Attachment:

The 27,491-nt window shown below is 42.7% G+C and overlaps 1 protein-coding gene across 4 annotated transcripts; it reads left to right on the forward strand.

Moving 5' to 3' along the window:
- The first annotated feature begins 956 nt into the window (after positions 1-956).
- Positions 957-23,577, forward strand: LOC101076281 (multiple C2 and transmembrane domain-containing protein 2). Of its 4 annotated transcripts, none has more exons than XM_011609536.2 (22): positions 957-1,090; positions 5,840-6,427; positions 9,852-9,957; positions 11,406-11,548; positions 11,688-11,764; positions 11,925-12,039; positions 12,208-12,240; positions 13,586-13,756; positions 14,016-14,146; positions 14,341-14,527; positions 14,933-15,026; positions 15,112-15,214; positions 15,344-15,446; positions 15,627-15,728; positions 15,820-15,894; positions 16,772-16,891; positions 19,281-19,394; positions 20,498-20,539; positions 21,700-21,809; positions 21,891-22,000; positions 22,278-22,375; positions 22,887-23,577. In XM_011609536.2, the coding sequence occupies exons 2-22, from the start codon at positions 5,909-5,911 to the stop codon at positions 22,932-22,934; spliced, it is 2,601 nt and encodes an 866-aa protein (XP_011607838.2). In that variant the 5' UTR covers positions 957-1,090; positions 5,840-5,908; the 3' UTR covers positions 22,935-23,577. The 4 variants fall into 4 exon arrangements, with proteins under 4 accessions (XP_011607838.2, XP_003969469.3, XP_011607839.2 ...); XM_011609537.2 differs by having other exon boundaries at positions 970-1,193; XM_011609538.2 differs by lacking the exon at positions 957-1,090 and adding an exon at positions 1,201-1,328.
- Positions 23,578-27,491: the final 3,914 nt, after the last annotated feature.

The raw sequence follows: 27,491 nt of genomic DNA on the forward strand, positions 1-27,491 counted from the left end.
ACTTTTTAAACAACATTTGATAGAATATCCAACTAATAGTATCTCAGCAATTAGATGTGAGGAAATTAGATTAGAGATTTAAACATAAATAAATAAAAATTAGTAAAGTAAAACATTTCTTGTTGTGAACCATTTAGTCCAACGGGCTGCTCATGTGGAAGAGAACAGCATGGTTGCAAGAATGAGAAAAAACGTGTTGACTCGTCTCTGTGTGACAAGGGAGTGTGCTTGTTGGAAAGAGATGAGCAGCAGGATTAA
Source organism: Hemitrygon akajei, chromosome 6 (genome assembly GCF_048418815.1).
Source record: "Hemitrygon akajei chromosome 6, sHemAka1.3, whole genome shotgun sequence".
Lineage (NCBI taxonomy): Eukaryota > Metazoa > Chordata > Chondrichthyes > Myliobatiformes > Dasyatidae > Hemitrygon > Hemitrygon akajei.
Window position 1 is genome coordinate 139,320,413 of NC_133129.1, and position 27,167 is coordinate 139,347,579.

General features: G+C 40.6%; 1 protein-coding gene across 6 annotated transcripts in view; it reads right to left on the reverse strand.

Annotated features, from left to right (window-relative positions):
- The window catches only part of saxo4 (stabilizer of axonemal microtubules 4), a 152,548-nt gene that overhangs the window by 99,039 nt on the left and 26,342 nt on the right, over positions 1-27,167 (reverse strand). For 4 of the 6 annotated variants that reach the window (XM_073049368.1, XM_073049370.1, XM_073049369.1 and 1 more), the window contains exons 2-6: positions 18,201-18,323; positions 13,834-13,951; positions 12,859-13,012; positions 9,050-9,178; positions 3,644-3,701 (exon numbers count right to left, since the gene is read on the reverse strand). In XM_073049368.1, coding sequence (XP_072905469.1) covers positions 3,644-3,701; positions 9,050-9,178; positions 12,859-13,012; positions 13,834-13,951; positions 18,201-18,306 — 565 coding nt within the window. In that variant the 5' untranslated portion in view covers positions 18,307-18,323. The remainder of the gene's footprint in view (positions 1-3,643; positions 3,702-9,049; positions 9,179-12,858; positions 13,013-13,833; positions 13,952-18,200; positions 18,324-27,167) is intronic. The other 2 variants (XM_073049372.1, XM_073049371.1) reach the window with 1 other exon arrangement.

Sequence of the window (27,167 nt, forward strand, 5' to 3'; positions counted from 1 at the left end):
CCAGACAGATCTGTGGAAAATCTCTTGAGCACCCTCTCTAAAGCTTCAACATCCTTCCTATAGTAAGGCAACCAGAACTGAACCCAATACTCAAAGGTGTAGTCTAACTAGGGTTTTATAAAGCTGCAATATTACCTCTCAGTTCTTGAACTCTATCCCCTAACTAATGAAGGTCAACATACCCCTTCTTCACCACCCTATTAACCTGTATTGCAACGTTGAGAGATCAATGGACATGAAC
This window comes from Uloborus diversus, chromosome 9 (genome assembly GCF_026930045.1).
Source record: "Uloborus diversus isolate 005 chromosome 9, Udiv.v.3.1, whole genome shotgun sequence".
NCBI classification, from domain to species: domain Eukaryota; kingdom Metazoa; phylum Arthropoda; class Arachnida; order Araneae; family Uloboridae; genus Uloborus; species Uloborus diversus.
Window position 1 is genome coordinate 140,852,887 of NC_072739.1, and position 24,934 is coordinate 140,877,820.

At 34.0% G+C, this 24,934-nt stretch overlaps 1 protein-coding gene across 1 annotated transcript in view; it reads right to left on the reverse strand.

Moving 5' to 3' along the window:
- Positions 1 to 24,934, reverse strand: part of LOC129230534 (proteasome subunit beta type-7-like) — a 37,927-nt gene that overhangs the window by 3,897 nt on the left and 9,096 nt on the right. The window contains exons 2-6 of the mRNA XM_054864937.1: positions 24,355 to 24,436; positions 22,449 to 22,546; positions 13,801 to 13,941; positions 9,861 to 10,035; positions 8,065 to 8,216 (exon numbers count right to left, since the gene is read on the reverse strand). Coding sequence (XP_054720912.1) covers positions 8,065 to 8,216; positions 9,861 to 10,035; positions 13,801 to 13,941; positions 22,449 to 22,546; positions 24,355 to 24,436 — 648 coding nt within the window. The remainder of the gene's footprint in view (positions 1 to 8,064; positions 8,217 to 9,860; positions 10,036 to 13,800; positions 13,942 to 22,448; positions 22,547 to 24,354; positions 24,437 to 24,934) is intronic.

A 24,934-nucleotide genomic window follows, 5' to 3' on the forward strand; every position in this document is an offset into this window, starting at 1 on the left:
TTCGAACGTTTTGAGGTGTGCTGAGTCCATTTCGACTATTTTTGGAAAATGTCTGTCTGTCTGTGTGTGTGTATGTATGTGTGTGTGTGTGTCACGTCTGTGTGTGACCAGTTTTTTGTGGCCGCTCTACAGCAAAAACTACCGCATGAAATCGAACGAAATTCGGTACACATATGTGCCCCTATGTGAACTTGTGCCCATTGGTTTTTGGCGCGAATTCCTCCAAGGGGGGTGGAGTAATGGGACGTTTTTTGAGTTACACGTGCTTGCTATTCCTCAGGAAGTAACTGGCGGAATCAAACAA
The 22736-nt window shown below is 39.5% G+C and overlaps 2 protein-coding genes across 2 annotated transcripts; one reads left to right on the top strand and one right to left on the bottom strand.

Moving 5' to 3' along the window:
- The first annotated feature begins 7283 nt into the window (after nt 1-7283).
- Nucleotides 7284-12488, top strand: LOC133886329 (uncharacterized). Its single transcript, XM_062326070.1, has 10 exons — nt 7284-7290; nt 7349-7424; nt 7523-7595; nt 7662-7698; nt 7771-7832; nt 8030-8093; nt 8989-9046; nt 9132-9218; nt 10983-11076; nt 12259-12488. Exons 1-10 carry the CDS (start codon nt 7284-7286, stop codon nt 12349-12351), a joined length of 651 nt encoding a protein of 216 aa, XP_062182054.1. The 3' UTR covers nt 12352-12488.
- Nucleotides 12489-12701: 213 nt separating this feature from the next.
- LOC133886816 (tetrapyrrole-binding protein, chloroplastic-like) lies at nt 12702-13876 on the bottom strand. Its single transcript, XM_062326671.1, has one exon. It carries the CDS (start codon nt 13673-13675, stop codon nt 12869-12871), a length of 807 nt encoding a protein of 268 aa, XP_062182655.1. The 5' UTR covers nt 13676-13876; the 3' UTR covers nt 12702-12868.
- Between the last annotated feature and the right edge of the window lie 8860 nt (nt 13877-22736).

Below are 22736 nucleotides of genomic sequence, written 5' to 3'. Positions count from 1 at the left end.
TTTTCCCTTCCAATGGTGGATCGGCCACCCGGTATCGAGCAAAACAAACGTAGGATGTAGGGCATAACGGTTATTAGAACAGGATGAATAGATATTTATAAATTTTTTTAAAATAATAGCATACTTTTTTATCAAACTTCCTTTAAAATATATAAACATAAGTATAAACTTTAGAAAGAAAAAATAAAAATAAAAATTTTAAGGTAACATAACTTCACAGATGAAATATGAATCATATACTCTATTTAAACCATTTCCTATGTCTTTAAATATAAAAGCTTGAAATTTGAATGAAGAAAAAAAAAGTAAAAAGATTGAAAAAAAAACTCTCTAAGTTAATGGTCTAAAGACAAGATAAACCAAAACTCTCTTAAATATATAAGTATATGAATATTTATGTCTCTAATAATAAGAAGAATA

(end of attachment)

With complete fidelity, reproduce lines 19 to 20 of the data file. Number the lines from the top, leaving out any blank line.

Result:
NCBI classification, from domain to species: domain Eukaryota; kingdom Metazoa; phylum Arthropoda; class Arachnida; order Araneae; family Uloboridae; genus Uloborus; species Uloborus diversus.
Window position 1 is genome coordinate 140,852,887 of NC_072739.1, and position 24,934 is coordinate 140,877,820.